Ovarian cancer is a life-threatening disease that can be difficult to detect in the early stages and is often mistaken for other illnesses. The fifth leading cause of cancer-related deaths in women, ovarian cancer claims thousands of lives every year. Early detection and treatment are crucial in improving survival rates for women diagnosed with the illness. Over ninety percent of all cases of ovarian cancer are classified as epithelial ovarian cancers; this indicates that they originate on the surface of the ovary, rather than forming inside the reproductive organs.
Not all women experience symptoms of epithelial ovarian cancer during the early stages; those who do typically report bloating, abdominal pain and urinary tract problems as their main symptoms. The cause of these general symptoms can easily be misidentified, allowing the cancer to progress unchecked if not handled promptly. Ovarian cancers tend to grow quickly and can cause shortness of breath, inability to consume food normally due to a constricted space in the abdomen, pain or discomfort during sex and diarrhea or other intestinal tract disorders as a result of the displacement of organs by the growing tumors.
Genetics plays a large part in determining who will contract epithelial ovarian cancer; there appears to be a strong correlation between certain genetic mutations of the chromosome chains that also determine susceptibility for breast cancer. About ten percent of all ovarian cancers are attributed to irregularities in this genetic marker, making it a good determinant for assessing the likelihood that a particular individual will contract epithelial ovarian cancer at some point during her lifetime. Estrogen replacement treatments may also put women at higher risk. Recent studies are inconclusive on the effects of alcohol, but show a definite correlation between drinking two or more glasses of milk per day and increased risk of ovarian cancer.
While the exact mechanism or triggering factors for epithelial ovarian cancer are not known, research studies suggest a link between certain conditions and the development of ovarian cancer at some stage during the woman’s life. Multiple pregnancies seem to offer some protection against ovarian cancer, while childless women are often at significantly higher risk. Women who have their first child at an early age or conceive and deliver later in life also enjoy added protection. Consistent use of oral contraceptives, colloquially referred to as The Pill, also provides some protection.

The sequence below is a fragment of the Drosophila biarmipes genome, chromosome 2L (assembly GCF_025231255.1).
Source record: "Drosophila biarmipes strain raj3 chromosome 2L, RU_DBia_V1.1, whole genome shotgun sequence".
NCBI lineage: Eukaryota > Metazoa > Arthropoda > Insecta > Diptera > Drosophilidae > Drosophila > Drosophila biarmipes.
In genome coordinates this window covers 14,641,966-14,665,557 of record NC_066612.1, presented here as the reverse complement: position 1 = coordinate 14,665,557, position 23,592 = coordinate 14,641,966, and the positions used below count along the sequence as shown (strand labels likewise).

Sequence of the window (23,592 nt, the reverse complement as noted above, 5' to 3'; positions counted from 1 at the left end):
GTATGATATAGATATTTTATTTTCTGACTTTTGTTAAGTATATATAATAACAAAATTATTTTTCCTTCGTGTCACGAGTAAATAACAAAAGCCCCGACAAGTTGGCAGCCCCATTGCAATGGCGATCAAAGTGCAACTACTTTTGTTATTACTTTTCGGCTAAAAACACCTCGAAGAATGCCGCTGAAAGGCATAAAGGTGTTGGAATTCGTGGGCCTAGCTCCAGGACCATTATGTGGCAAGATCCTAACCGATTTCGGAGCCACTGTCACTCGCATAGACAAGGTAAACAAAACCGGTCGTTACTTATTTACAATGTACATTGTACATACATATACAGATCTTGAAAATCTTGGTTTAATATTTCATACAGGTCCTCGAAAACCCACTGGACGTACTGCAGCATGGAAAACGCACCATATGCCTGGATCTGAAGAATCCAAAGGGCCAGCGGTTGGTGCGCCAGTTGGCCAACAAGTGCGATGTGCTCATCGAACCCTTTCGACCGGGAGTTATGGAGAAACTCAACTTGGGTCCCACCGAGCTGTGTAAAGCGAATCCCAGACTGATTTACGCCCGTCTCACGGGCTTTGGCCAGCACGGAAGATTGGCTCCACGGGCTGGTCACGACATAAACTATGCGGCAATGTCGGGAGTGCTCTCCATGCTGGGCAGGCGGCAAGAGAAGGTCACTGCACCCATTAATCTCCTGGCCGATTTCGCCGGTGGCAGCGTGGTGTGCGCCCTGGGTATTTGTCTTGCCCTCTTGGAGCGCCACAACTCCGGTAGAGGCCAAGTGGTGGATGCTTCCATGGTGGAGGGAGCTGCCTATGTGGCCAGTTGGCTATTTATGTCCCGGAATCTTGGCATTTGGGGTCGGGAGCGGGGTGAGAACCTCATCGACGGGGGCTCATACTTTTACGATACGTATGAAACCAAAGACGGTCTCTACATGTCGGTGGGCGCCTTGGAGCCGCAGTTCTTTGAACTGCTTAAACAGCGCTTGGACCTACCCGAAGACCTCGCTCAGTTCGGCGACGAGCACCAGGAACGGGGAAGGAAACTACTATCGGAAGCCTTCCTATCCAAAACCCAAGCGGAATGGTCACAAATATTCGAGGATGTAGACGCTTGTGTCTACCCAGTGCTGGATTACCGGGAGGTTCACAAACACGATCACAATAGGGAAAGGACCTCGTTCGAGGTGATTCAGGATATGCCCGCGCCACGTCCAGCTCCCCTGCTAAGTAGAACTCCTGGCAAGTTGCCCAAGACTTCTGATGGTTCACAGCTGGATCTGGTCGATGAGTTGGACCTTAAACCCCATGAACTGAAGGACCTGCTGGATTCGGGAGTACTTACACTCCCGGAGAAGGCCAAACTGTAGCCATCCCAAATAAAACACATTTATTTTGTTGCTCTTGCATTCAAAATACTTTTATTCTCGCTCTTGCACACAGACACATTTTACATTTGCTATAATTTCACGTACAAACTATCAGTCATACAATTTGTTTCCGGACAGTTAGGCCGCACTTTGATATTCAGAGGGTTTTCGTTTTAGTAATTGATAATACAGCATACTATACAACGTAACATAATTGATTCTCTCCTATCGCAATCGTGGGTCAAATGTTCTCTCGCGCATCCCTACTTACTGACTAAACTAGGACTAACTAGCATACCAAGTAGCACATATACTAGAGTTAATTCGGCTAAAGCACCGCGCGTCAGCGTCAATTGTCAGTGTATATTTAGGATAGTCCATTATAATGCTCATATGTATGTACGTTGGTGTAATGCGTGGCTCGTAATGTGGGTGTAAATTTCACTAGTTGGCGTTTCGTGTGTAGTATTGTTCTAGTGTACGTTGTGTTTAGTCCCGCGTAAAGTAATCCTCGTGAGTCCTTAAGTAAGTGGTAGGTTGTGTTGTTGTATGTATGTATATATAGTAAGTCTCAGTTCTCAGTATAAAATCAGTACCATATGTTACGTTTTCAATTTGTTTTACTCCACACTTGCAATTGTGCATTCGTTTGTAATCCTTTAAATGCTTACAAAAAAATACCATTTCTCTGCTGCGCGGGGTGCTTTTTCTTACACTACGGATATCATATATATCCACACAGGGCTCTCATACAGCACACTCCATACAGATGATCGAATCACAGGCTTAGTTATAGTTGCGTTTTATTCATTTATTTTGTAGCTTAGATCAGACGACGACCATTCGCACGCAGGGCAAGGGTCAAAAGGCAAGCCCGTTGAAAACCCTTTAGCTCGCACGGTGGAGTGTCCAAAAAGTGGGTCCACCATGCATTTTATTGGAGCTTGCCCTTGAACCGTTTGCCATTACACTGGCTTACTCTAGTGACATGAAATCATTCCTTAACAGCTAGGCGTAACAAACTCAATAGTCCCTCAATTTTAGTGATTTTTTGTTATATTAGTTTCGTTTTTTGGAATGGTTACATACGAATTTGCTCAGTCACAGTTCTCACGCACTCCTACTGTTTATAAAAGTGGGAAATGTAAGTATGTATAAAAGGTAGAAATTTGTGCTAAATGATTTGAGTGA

Typically, treatment options focus on removing or shrinking the cancerous areas through surgery. These methods may require the complete removal of the affected ovary or ovaries. Pharmaceutical treatments to include chemotherapy are also used to manage the disease. The prognosis for patients is quite favorable when the disease is caught in the early stages. However, as the cancer progresses the chances for patient survival decrease dramatically.
A recent study published in 2007 and available through the National Institute of Health indicates that Moringa oleifera supplements may serve a valuable purpose in combating epithelial ovarian cancer cells while minimizing the negative effects commonly experienced by patients undergoing other types of chemical treatments for the disease. Moringa leaves and roots contain significant quantities of substances known as isothiocyanates and glucosinolates, both of which show promise in fighting ovarian cancer in the laboratory. Both of these chemical compounds are capable of causing apoptosis in cancer cells, a process that induces the natural death of these cells before they can reproduce themselves inside the body. Additionally, moringa supplements may help to level out hormonal disturbances that are sometimes linked to increased risk of ovarian cancer, making these supplements a solid choice for women who may be predisposed to develop ovarian cancer due to genetic or environmental factors. While testing is still required to ascertain the extent to which moringa extracts and supplements can be used in the treatment of this deadly disease, the moringa plant may offer new hope and increased protection for women against epithelial ovarian cancer.